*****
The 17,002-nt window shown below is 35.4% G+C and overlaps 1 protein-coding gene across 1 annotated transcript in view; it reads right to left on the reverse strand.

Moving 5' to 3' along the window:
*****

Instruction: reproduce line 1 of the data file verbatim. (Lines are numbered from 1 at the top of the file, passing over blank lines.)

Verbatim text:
The 17,002-nt window shown below is 35.4% G+C and overlaps 1 protein-coding gene across 1 annotated transcript in view; it reads right to left on the reverse strand.